Category: testing

  • Testing in Rust: Writing to Stdout [rust, testing]

    For the last two years, I’ve been one of the organizers of an elective Rust course in Sofia University. Last semester, one of the homework assignments we came up with was to build several kinds of “logger” structs with buffering, multiple outputs, and with tagged logging. (The full assignment is here, but all the instructions are in Bulgarian.)

    It was a pretty good exercise on using Rc and RefCell that wasn’t a linked list or a similar data structure. The goal was to ensure a logger can be cloned, with the copies sharing both the same buffer and output.

    Testing the code seemed easy at first glance, but I did run into a bit of a problem when simulating loggers printing to “the screen”. The solution is not exactly complicated, but I think it’s a good pattern to share.

  • Testing in Rust: Temporary Files [rust, testing]

    I recently wrote a tool to manipulate images embedded in mp3 tags: id3-image. To be able to make changes to the code with confidence, I needed tests. Rust comes with the very sensible Write trait that could have allowed me to mock any IO (a blog post for another day), but in this case, the project relied on the excellent id3 crate, so I wasn’t doing any file-writing myself.

    Instead, I wanted to have an actual mp3 file and an actual image, apply my code to them, and inspect the results. This generally isn’t difficult to do, but I ran into a few unexpected gotchas, so I’ll summarize how I ended up implementing it.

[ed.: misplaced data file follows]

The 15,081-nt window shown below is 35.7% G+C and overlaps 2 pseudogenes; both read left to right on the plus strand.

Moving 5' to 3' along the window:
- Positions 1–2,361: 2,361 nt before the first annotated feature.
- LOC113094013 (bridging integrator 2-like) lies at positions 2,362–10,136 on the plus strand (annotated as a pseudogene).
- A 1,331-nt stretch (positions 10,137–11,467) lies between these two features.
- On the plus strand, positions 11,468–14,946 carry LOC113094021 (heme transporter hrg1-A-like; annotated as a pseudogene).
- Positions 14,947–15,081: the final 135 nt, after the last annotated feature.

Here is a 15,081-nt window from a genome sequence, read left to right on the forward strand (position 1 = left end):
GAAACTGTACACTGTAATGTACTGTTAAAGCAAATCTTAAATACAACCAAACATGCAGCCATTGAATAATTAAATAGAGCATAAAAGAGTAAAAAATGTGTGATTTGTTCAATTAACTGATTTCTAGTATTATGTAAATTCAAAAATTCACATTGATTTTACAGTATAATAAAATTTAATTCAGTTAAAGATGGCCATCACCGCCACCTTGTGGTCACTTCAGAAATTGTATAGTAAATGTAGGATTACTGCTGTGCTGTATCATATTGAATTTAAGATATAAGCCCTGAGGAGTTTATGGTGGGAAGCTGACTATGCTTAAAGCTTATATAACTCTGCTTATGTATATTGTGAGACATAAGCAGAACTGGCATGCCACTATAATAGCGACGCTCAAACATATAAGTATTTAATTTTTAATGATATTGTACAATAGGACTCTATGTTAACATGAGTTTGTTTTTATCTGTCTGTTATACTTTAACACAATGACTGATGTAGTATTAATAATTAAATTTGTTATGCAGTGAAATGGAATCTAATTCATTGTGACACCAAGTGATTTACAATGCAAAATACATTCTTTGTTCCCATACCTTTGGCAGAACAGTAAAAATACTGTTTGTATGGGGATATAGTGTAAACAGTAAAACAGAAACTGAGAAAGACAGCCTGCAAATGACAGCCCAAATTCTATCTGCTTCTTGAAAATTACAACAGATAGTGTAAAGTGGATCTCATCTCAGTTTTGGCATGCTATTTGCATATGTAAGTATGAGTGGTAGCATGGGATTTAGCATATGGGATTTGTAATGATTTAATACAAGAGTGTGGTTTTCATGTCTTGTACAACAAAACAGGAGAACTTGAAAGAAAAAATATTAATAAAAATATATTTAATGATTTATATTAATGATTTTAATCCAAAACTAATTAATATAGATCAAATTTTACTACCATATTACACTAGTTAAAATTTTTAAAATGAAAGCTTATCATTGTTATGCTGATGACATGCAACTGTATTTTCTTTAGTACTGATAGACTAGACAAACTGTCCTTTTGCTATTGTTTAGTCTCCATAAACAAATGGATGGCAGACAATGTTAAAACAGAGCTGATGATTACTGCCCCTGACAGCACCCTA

• Driving Vim With Ruby and Cucumber [ruby, testing, vim]

    One of the more exotic features of Vim is its remote control functionality. Basically, if you invoke Vim with --servername SOME_NAME, you’ll be able to send commands to it with another Vim instance. Using this, I’ve recently attempted to fix a common annoyance with vimscript – its limited testability. By spawning a remote instance and controlling it through ruby code, we can use cucumber to perform simple integration testing for Vim plugins.

    This is not something I’d do for all code I write, but in some cases, it could be a life-saver. My splitjoin plugin is one example of a project that I wish I had a good test suite on, considering the amount of regressions I’ve had when modifying functionality. In this blog post, I’ll describe some ruby code to drive a Vim instance remotely and a few sample cucumber steps you could write to make use of it.